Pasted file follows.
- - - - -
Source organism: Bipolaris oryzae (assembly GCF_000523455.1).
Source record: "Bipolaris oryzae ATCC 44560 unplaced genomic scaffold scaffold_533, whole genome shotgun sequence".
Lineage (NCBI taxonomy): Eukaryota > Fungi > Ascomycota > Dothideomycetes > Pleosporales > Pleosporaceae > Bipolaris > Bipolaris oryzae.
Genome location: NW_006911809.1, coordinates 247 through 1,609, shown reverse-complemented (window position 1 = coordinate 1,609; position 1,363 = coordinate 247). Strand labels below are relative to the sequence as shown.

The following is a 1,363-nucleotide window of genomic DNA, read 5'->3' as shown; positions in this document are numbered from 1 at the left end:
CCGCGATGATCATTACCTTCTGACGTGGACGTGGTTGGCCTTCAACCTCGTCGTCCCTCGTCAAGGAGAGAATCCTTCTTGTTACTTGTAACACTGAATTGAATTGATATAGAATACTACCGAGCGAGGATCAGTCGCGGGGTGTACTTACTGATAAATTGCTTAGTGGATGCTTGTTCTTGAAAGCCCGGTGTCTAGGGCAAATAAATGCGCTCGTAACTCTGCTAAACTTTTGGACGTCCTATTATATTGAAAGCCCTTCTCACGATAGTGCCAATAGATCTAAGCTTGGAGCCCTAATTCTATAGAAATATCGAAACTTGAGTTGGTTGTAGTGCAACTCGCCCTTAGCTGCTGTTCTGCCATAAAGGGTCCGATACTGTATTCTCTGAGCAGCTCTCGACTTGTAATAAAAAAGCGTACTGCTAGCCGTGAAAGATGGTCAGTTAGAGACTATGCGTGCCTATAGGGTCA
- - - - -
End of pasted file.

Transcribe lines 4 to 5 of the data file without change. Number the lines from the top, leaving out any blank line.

Genome location: NW_006911809.1, coordinates 247 through 1,609, shown reverse-complemented (window position 1 = coordinate 1,609; position 1,363 = coordinate 247). Strand labels below are relative to the sequence as shown.

The following is a 1,363-nucleotide window of genomic DNA, read 5'->3' as shown; positions in this document are numbered from 1 at the left end: